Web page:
What To Do When You Are Injured During A Rally

The world is becoming a more complicated place every day. Last summer, then-president Donald Trump self-prescribed a name for himself as the “law and order” president in response to Black Lives Matter protests — some of which involved rioting while the majority remained peaceful. He called in the National Guard, intimidated protesters, and even illegally forced peaceful protesters from Lafayette Square with force so he could take a picture with an upside down Bible in front of a church across the street.

When his own supporters became violent earlier this year, the National Guard was nowhere to be seen until the pressure was so great he had no choice but to call them in.

Don’t believe it? There have been studies conducted on the gap in forceful response of authorities between the two groups. Police use more force when dealing with liberal protesters than they do conservative protesters — which is part of the reason that many conservative protesters believe that police are “on their side” (apparently rightly so).

All this begs the question: What can peaceful protesters who were injured by the police do?

The answer might scare you. For starters, let’s talk about the aforementioned Lafayette Square protest. Trump had no lawful reason to break up a peaceful protest with force. He essentially ordered the National Guard to assault and batter those protesters — and when someone commits assault and battery, you have every legal right to defend yourself. That means if every single one of those protesters who were injured began to fire on the National Guard, they would have had every legal right to do so.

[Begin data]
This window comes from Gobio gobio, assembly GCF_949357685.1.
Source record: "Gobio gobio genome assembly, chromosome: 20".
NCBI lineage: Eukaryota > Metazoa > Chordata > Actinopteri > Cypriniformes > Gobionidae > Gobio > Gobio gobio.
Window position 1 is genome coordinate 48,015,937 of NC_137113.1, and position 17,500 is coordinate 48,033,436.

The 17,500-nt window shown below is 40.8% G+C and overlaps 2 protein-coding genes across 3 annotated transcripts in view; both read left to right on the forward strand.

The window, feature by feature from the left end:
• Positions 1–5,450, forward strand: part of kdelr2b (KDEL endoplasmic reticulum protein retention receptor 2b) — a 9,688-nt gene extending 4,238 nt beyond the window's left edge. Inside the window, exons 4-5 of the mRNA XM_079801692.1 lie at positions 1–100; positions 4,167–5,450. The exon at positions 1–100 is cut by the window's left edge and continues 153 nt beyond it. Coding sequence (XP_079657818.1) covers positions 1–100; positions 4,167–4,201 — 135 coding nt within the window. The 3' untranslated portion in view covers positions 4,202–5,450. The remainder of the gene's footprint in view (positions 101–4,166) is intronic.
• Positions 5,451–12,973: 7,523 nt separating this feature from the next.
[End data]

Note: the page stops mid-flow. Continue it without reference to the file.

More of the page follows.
But would the courts see it that way? Almost certainly not. Protesters who go to court of police brutality in situations of protest very rarely win. A personal injury attorney will still urge you to try.

You need to return to the scene of the crime, as it were. Obviously you can’t approach the police in order to obtain evidence — which is what you would normally do following an assault — but you can still go about it yourself. Many protests occur in cities where every square foot is under the watch of a camera. Find those cameras and the footage that shows you were unlawfully attacked, and you might be onto something. If you can locate additional witnesses, you have even more proof.

Negligence cases are difficult to win in general, but even more difficult where the authorities are concerned. Unfortunately, the system “works” best when police, prosecutors, and judges all work together, which makes it difficult for any of those three legs of law enforcement to attack the other.

And police sometimes have immunity from certain types of negligence. To prosecute or sue a police officer, a higher standard of proof is usually required than if you were filing suit against Joe Shmoe from Napersville, Illinois.

One last thing: it never hurts to try. Personal injury attorneys work on contingency, which means they only get paid when you win. And that means you’ll know you have a winnable case — if they decide to take it on.

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